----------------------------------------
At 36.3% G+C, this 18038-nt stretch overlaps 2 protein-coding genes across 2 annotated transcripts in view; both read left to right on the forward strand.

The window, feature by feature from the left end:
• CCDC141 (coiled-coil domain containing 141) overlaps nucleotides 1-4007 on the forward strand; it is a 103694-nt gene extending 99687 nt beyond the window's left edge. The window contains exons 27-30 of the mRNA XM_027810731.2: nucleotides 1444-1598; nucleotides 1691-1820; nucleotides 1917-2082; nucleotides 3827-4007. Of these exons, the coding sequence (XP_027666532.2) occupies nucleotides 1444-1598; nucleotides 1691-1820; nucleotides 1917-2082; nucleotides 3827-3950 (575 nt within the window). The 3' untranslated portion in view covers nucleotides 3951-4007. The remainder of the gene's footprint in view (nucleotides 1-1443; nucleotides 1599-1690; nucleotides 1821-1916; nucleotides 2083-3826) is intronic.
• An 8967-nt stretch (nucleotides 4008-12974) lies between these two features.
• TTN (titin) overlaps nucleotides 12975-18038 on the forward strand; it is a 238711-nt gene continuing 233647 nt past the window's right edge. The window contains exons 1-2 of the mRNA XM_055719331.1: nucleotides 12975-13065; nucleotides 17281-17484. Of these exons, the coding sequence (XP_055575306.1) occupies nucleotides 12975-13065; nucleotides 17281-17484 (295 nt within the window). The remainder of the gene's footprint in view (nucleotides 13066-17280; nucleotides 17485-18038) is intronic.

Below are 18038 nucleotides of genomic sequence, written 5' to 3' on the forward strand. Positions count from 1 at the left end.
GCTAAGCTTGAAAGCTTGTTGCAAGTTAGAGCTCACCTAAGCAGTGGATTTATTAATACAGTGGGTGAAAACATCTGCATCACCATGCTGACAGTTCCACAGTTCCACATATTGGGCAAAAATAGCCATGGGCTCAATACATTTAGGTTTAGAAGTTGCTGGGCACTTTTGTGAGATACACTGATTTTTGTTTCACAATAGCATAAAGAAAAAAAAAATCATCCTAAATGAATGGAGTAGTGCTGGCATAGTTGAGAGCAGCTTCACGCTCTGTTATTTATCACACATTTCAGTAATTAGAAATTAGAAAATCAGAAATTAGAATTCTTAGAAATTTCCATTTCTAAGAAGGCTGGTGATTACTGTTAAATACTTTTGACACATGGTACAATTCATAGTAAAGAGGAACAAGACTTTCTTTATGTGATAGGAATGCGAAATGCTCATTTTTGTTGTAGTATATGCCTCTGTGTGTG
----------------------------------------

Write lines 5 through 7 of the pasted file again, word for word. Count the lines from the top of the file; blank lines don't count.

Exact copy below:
• TTN (titin) overlaps nucleotides 12975-18038 on the forward strand; it is a 238711-nt gene continuing 233647 nt past the window's right edge. The window contains exons 1-2 of the mRNA XM_055719331.1: nucleotides 12975-13065; nucleotides 17281-17484. Of these exons, the coding sequence (XP_055575306.1) occupies nucleotides 12975-13065; nucleotides 17281-17484 (295 nt within the window). The remainder of the gene's footprint in view (nucleotides 13066-17280; nucleotides 17485-18038) is intronic.

Below are 18038 nucleotides of genomic sequence, written 5' to 3' on the forward strand. Positions count from 1 at the left end.
GCTAAGCTTGAAAGCTTGTTGCAAGTTAGAGCTCACCTAAGCAGTGGATTTATTAATACAGTGGGTGAAAACATCTGCATCACCATGCTGACAGTTCCACAGTTCCACATATTGGGCAAAAATAGCCATGGGCTCAATACATTTAGGTTTAGAAGTTGCTGGGCACTTTTGTGAGATACACTGATTTTTGTTTCACAATAGCATAAAGAAAAAAAAAATCATCCTAAATGAATGGAGTAGTGCTGGCATAGTTGAGAGCAGCTTCACGCTCTGTTATTTATCACACATTTCAGTAATTAGAAATTAGAAAATCAGAAATTAGAATTCTTAGAAATTTCCATTTCTAAGAAGGCTGGTGATTACTGTTAAATACTTTTGACACATGGTACAATTCATAGTAAAGAGGAACAAGACTTTCTTTATGTGATAGGAATGCGAAATGCTCATTTTTGTTGTAGTATATGCCTCTGTGTGTG